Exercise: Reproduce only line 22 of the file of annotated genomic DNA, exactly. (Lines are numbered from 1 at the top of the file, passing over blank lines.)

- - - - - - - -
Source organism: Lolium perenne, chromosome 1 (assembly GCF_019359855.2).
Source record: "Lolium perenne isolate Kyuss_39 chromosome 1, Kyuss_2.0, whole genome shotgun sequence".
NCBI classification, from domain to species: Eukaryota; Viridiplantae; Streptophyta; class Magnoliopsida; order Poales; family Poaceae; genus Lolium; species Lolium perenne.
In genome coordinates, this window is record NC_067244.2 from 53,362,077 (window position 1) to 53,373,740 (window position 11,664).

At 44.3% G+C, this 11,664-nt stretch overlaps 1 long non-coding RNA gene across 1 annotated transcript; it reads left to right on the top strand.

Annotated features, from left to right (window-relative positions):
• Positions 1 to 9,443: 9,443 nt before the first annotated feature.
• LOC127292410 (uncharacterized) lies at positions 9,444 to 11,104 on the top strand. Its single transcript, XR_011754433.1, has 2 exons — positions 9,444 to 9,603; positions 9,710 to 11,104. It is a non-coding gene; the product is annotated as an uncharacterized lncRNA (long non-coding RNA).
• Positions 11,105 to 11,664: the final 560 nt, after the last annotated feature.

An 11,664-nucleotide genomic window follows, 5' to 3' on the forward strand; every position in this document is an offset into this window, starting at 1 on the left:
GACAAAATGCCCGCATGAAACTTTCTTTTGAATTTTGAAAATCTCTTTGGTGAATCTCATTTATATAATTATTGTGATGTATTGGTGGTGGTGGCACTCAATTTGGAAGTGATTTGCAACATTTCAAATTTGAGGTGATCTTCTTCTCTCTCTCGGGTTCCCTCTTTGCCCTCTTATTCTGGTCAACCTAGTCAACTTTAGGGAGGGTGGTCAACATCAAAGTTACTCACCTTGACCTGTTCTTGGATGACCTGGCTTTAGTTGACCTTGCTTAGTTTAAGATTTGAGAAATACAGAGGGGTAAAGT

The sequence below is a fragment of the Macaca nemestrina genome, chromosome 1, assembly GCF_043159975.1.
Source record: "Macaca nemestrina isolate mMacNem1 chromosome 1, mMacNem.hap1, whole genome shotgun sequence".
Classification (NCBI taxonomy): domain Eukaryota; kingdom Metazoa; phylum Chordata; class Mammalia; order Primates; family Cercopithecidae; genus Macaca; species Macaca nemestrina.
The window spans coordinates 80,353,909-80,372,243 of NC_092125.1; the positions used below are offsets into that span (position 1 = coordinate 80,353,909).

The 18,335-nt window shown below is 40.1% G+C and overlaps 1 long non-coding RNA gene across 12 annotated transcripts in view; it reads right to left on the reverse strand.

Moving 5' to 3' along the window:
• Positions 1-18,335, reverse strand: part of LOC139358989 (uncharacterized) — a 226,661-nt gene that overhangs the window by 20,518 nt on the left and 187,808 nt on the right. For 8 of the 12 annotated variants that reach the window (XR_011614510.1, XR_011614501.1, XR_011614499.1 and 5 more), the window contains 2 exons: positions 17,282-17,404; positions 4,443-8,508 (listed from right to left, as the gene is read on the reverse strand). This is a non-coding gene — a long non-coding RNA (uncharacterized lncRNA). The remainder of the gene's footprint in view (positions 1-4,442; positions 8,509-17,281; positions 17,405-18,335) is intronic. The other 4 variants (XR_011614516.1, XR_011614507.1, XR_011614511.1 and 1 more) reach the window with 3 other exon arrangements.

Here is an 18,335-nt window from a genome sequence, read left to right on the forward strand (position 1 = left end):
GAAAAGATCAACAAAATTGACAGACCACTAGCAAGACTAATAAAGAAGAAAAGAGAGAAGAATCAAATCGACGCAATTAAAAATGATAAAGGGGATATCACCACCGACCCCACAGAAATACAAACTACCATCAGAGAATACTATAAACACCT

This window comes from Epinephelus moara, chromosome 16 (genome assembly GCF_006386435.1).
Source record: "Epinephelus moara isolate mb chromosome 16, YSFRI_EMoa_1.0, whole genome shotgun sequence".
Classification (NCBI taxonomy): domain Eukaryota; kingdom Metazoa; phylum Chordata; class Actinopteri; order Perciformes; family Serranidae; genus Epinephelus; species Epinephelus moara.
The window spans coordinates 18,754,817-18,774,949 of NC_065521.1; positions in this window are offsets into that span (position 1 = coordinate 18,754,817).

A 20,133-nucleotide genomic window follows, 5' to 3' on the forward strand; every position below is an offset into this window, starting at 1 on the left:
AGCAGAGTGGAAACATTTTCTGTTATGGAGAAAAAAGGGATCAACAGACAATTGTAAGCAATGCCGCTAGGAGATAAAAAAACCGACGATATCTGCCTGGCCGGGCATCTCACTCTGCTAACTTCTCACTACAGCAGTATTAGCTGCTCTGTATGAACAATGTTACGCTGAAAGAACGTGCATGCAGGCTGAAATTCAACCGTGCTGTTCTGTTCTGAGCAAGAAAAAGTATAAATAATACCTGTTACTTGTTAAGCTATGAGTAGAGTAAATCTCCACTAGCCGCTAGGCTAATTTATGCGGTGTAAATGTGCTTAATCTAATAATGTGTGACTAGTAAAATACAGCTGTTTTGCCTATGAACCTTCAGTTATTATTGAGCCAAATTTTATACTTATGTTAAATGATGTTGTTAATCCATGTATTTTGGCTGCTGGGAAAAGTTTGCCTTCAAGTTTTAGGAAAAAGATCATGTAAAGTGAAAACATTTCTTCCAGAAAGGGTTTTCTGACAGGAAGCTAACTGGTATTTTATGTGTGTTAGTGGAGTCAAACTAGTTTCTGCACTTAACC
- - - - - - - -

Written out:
Source record: "Epinephelus moara isolate mb chromosome 16, YSFRI_EMoa_1.0, whole genome shotgun sequence".